Meet my hero today

After the wonderful speeches and Taps have been played and everyone has left, there stands a lone figure at the graveside.  A piece of her heart lies in this grave and she cannot bring herself to leave it.  She remembers the day that this soldier was born, when she anxiously listened for his first screams of life.  “Yes,” she said in relief, “he sounds very strong.”

Smiling she turned from the kitchen sink to see him raise himself up and take his first steps.  She dried her hands to reach for him as he toddled towards her falling into her arms.  “Look at you;” she cooed at him, “you are such a big boy.  You are walking.”  She was so proud of him and grateful that he was safe in her arms.

On Memorial Day, she dressed him in his little suit and showed him how to salute as the soldiers marched by.  She told him how brave they were and how they served our country.  “When I grow, I’m going to be brave,” he proclaimed, standing up straight at attention.  “I’m going to be a soldier.”  She smiled and patted him on the head, “yes, you are my very brave boy.  I know that you will do great things.”

She was not surprised when he joined ROTC in college.  “You are so handsome in your uniform,” she said as he marched towards her.  “Have you received your orders yet?” she continued with a twinge in her chest.  As proud as she was of her boy, she was afraid for his safety.  Turning to wipe a tear before he could see it, she said, “I’m so proud of you.”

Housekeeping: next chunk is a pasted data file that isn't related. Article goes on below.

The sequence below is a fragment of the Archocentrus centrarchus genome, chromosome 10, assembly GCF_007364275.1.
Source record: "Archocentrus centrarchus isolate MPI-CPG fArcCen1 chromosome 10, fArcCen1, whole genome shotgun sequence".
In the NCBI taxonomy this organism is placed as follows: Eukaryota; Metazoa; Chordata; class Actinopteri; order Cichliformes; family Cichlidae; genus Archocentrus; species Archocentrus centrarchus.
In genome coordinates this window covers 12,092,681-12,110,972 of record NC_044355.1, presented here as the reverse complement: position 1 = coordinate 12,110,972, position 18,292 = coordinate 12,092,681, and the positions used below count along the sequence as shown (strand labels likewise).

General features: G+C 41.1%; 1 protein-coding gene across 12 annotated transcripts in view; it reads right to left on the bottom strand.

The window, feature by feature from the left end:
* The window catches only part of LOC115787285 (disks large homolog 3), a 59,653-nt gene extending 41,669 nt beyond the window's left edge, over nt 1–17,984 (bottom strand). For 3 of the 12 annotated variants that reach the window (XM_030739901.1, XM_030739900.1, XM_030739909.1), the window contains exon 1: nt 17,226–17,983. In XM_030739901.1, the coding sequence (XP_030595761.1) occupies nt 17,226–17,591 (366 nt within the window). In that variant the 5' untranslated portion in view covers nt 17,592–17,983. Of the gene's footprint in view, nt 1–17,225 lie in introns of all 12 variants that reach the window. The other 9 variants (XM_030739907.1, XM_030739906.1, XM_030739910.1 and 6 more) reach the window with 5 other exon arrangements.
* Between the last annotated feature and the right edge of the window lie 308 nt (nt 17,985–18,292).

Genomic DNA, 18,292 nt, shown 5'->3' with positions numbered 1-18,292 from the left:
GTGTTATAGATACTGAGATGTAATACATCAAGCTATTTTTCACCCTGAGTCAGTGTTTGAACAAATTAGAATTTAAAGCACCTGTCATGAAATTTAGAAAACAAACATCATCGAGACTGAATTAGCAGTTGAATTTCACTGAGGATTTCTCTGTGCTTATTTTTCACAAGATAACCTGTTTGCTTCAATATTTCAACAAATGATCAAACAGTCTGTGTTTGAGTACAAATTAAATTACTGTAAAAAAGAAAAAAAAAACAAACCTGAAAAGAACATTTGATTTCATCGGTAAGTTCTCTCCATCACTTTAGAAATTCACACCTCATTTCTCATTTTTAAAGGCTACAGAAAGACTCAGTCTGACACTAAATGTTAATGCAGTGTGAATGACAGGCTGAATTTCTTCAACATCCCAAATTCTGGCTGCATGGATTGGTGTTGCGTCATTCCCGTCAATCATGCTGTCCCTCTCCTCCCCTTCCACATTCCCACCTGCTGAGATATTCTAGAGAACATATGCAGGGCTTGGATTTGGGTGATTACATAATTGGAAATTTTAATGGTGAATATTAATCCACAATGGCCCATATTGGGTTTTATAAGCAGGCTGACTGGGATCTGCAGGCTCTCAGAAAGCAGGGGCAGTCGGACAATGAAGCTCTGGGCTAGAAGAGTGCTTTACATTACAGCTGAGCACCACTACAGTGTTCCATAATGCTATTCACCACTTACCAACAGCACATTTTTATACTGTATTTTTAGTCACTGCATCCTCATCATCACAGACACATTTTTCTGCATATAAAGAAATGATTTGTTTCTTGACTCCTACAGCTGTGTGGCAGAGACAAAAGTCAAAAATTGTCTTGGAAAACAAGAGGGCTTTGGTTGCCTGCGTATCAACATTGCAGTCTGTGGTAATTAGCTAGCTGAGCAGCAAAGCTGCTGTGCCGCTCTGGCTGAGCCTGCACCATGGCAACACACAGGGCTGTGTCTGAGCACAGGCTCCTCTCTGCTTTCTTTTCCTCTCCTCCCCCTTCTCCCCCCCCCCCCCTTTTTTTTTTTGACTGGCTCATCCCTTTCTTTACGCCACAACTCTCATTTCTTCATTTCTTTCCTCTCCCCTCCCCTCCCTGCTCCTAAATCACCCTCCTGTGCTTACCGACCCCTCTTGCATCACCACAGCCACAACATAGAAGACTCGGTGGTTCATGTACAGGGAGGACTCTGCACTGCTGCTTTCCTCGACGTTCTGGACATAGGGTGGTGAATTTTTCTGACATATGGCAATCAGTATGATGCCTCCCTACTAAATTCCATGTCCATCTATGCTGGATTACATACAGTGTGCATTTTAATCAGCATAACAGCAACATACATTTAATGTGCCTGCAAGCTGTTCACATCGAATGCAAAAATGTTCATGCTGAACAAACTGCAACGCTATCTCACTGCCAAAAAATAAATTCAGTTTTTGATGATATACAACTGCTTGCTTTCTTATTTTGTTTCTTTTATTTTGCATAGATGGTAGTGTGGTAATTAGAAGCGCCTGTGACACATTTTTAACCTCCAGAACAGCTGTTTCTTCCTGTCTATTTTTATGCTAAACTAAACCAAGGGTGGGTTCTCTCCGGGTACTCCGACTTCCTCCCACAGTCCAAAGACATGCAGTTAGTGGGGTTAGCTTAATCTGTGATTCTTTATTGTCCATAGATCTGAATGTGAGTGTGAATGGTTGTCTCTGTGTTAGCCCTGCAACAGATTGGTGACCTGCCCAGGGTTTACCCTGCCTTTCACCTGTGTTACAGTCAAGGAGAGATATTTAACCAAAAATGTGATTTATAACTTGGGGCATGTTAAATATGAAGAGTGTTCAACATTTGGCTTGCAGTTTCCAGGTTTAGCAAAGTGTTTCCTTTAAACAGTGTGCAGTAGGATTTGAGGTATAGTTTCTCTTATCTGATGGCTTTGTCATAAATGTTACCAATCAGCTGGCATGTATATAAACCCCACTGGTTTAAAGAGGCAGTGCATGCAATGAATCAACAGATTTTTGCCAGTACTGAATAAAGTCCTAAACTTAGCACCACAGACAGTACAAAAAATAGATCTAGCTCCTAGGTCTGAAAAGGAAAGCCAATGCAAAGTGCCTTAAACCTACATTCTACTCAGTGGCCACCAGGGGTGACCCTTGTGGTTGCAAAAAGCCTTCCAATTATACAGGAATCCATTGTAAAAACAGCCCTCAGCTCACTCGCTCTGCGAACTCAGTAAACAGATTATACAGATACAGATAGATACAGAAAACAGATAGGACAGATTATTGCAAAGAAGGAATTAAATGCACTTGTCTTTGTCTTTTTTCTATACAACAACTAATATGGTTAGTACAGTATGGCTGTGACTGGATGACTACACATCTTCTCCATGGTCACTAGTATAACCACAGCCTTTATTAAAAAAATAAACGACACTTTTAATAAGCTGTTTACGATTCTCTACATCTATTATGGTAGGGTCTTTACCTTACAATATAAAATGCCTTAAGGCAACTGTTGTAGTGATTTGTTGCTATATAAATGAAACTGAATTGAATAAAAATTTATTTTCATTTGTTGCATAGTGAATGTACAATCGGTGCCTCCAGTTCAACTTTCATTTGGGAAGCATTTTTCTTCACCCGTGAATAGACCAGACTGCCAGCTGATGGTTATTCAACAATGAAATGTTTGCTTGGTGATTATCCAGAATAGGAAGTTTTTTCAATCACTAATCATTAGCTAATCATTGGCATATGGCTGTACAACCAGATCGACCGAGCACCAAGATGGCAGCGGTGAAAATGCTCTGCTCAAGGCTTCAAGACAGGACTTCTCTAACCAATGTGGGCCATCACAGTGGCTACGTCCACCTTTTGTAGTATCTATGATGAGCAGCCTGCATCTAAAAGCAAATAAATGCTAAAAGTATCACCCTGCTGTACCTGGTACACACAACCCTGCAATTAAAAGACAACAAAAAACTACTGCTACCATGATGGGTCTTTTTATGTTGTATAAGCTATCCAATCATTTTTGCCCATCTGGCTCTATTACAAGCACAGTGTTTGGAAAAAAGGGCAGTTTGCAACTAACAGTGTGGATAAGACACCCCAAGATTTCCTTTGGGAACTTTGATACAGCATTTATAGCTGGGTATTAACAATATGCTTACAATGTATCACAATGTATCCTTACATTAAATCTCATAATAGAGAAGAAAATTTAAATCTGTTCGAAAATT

Standing resolutely in an Air Force hanger, she smiled and waved at him, throwing a kiss to her son.  “Come home soon,” she yelled over the sound of the jet engines.  “But, not too soon,” she said softly.  “Come home alive.”

Her next meeting in the Air Force hanger was to greet a flag draped coffin that held a piece of her heart.  With her shoulders slumped and her head hanging down, she bent down to kiss the head of the coffin.  “My sweet boy you are home,” she choked.  Stroking the head of the coffin, she said “rest easy my son your battle is done.”

Sitting in the center chair, she faded in and out as members of the military spoke about her son’s bravery and how many lives he saved.  She looked up as they handed her a metal of honor and a folded flag.  She wanted to get up, but her legs would not work.  She was frozen in her seat.  She softly mumbled, “Thank you,” and shook their hands.

Filtering past the coffin, family, friends and military members, stopped to say “we are sorry for your loss.”  She forced herself to look up and say, “thank you.”  Once everyone was gone, she sat quietly with her son like she had many nights in his youth, making sure that he was okay.  She could hear him say, “Mom I’m okay.  You don’t need to stay.”

Leaning forward to kiss his head one more time, she fell on top of the coffin. “I’m not ready to let you go,” she sobbed.  “Come home with me,” she begged.  When she regained her footing, she slowly shuffled to her car.  She turned to look at him one more time.  Raising her shaking right hand, she saluted her brave hero.  “Good night my son.  Rest in peace.”

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